Guest Blog post by Sha Hussain, founder of Run Yoga Run.
Take a deep breath — the upcoming British 10k on 9 July (entries close 30 June) is just around the corner! We got some top tips for runners and how to best breathe from Sha Hussain, founder of Run Yoga Run. Check out his handy how-to inhale and exhale below, and follow him on Instagram @shahussain and @runyoga1.
The first thing I always do as I prepare to set off for a run is to bring my focus to my breath and get in tune with it (a smile also helps), the result is that I find myself having a much more comfortable and smoother running experience.
Follow my top breathing tips for runners below to get the best out of your running.
1. Breathing through the mouth is the most effective way to breathe when running, because you breathe in more oxygen through the mouth than the nose. It also relaxes your jaw, which helps relax the hips joints too (the jaw is intrinsically linked to the hip joints and pelvis). This will also help guide the breath to these areas.
2. The most effective way to breathe when running an easy pace is to inhale for three steps and exhale for three, for a medium intensity run it’s breathe in for two steps and out for two and the same for a maximum pace, usually the final sprint to the finish line. The above is a guide to get you started and you can try out a few different breathing patterns until you find the one that suits you best.
3. Either before or after a run, it’s great to focus on cultivating a deep belly breath. Practicing deep belly breathing when not running will help exercise the correct respiratory muscles, the diaphragm, pelvis, and abdomen. When breathing in a passive fashion, these should be the main muscles which are in action. A regular practice of this exercise will benefit the body when running because you will be breathing more efficiently. Supplying the muscles with more oxygen during a run is essential both for stamina and building up fitness. Even though the ribs and shoulder muscles play a part in a full breath, they shouldn’t be the main focus for optimum oxygen intake!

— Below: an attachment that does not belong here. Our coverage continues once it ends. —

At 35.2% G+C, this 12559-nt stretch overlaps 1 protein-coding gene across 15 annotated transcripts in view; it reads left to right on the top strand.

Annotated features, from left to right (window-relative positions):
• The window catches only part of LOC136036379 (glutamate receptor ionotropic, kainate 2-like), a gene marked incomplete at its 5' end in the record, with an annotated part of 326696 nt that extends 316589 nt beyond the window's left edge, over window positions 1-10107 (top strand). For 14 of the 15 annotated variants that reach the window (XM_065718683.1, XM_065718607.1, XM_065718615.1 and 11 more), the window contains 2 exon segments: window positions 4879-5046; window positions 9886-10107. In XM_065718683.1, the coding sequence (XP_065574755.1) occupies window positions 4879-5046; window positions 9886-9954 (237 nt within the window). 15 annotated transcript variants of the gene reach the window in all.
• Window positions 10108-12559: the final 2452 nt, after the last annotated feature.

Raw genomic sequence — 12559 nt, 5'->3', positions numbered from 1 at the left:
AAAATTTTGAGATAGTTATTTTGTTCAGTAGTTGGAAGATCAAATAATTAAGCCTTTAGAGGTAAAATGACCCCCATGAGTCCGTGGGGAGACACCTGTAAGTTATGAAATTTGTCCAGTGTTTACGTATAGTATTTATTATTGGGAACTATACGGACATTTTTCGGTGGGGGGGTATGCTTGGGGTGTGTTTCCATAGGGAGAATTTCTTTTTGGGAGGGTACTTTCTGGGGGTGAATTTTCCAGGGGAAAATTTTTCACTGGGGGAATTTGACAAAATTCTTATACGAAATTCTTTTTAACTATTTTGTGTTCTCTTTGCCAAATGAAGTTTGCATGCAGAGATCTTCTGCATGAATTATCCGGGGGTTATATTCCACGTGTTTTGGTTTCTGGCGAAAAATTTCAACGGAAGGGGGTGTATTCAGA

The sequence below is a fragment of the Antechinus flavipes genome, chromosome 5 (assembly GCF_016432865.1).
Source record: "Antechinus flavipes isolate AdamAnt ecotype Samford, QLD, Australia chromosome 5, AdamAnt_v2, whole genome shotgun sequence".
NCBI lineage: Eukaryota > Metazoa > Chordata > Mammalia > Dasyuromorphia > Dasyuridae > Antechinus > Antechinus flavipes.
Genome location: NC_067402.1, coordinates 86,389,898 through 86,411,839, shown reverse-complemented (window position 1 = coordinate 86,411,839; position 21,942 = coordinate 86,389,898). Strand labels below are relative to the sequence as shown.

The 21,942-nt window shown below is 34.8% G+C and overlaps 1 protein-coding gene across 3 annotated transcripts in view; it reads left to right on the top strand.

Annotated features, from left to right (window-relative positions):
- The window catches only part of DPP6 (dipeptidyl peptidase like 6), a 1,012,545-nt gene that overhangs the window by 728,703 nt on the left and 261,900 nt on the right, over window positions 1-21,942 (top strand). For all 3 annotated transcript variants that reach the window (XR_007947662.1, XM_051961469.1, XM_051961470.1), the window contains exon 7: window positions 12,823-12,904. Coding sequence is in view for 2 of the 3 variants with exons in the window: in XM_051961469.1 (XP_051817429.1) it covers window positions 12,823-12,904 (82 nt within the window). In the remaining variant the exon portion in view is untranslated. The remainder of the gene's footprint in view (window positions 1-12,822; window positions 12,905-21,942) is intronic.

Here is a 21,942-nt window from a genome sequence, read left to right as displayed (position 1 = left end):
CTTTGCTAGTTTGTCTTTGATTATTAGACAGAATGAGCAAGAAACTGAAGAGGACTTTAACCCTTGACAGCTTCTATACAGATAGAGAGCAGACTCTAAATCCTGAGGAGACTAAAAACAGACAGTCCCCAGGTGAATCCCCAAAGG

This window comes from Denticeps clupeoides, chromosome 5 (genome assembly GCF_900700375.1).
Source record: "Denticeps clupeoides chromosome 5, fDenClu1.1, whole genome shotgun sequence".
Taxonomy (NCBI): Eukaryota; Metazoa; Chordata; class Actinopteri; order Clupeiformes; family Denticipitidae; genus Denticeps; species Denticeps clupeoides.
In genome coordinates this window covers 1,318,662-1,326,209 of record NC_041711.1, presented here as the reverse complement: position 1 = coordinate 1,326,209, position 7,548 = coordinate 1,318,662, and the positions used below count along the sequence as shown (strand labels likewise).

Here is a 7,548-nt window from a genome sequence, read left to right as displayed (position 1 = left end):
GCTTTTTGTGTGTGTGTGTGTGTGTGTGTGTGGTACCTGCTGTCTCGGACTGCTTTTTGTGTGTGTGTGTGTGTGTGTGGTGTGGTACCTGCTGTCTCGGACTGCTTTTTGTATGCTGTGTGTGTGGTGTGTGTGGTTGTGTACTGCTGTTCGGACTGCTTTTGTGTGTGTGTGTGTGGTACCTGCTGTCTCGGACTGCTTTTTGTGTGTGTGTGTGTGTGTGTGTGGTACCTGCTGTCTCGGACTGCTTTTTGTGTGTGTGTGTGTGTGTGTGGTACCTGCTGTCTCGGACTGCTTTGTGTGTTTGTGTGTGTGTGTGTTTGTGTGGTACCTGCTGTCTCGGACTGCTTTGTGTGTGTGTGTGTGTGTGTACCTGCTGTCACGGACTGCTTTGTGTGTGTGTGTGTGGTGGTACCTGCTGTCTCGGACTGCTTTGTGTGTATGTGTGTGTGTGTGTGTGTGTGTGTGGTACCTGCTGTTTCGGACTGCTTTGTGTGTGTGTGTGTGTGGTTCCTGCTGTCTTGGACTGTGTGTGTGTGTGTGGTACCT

How to Practice Deep Belly Breathing
A. Lie on the floor or on a flat surface (in the park, on the sofa) and place your hands or a light book on your lower belly. If you place your thumbs just below your naval and your index finger just above the pubic bone, this is the area in which you should be focussing on during the practice.
B. Breathe in and out deeply and consciously, the hands or book should be seen clearly rising as you breathe in and fall down as you breathe out.
C. Start by gently guiding the breath lower and lower into the belly on each inhalation. The book or your hands should rise. Make it an easy, pleasant exercise. No pushing or straining. The breath likes to be guided, not forced.
D. When you have practiced this for 10 breaths or so then bring your focus to the exhalation and expel all the air in the lungs on your next out breath. Breathe out some more (there’s always more!), and then allow the breath to enter the body naturally — neither force nor extra effort. Exhale fully. Repeat until there is a sense of fullness in the inhalation and the belly is rising in a fuller.
E. Allow the exhalation to then become more natural so the inhalation and exhalation are even lengths. Be aware if there is any more depth in the breath from when you started.
The best tool to keep you focused when you are running is…your breath! When the mind is wandering or the negative chat comes in — ‘I can’t do this. I’m tired. Oh my legs are hurting. I should have gone to yoga.’ — take all your focus to the breath. Listen to it. Feel it.
Keep drawing your awareness back to the breath and eventually the negativity should pass.
With every inhalation bring in a positive intention ‘I can do this’ ‘This is easy’. Channel your inner Bolt. ‘I need to go faster. Faster than lightening’ It’s all about focus. You are not gonna catch me.’ Use the breath as a tool to trump any negative.
Entries close 30 June for the British 10k. Get yours before it’s too late!